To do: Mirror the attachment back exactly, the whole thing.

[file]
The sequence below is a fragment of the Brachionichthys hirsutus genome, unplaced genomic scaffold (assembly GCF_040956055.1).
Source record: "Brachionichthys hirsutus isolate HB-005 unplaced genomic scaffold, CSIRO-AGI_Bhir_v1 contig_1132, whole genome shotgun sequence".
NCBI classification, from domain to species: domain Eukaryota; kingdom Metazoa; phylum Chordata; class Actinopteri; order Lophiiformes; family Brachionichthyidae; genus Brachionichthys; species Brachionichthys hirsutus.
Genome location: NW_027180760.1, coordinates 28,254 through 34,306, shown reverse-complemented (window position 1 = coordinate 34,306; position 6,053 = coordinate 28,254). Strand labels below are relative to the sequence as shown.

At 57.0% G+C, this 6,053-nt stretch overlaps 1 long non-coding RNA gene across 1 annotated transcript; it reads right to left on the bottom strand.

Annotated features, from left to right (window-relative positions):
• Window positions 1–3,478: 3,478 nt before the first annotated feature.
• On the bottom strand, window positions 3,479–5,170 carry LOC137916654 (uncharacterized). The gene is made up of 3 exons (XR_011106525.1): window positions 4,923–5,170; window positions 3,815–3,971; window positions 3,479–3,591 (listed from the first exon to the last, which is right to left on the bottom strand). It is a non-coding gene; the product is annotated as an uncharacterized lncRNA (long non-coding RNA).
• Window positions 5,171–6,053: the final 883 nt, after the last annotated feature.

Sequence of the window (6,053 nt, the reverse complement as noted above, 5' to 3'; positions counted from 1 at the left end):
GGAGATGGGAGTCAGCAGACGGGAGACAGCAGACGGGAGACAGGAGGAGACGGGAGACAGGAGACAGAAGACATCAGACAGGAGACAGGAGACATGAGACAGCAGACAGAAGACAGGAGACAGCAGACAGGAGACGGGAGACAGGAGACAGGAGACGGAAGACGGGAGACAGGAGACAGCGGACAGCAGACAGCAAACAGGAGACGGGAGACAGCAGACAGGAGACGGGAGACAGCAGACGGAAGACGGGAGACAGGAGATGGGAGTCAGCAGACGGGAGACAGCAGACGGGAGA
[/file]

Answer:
The sequence below is a fragment of the Brachionichthys hirsutus genome, unplaced genomic scaffold (assembly GCF_040956055.1).
Source record: "Brachionichthys hirsutus isolate HB-005 unplaced genomic scaffold, CSIRO-AGI_Bhir_v1 contig_1132, whole genome shotgun sequence".
NCBI classification, from domain to species: domain Eukaryota; kingdom Metazoa; phylum Chordata; class Actinopteri; order Lophiiformes; family Brachionichthyidae; genus Brachionichthys; species Brachionichthys hirsutus.
Genome location: NW_027180760.1, coordinates 28,254 through 34,306, shown reverse-complemented (window position 1 = coordinate 34,306; position 6,053 = coordinate 28,254). Strand labels below are relative to the sequence as shown.

At 57.0% G+C, this 6,053-nt stretch overlaps 1 long non-coding RNA gene across 1 annotated transcript; it reads right to left on the bottom strand.

Annotated features, from left to right (window-relative positions):
• Window positions 1–3,478: 3,478 nt before the first annotated feature.
• On the bottom strand, window positions 3,479–5,170 carry LOC137916654 (uncharacterized). The gene is made up of 3 exons (XR_011106525.1): window positions 4,923–5,170; window positions 3,815–3,971; window positions 3,479–3,591 (listed from the first exon to the last, which is right to left on the bottom strand). It is a non-coding gene; the product is annotated as an uncharacterized lncRNA (long non-coding RNA).
• Window positions 5,171–6,053: the final 883 nt, after the last annotated feature.

Sequence of the window (6,053 nt, the reverse complement as noted above, 5' to 3'; positions counted from 1 at the left end):
GGAGATGGGAGTCAGCAGACGGGAGACAGCAGACGGGAGACAGGAGGAGACGGGAGACAGGAGACAGAAGACATCAGACAGGAGACAGGAGACATGAGACAGCAGACAGAAGACAGGAGACAGCAGACAGGAGACGGGAGACAGGAGACAGGAGACGGAAGACGGGAGACAGGAGACAGCGGACAGCAGACAGCAAACAGGAGACGGGAGACAGCAGACAGGAGACGGGAGACAGCAGACGGAAGACGGGAGACAGGAGATGGGAGTCAGCAGACGGGAGACAGCAGACGGGAGA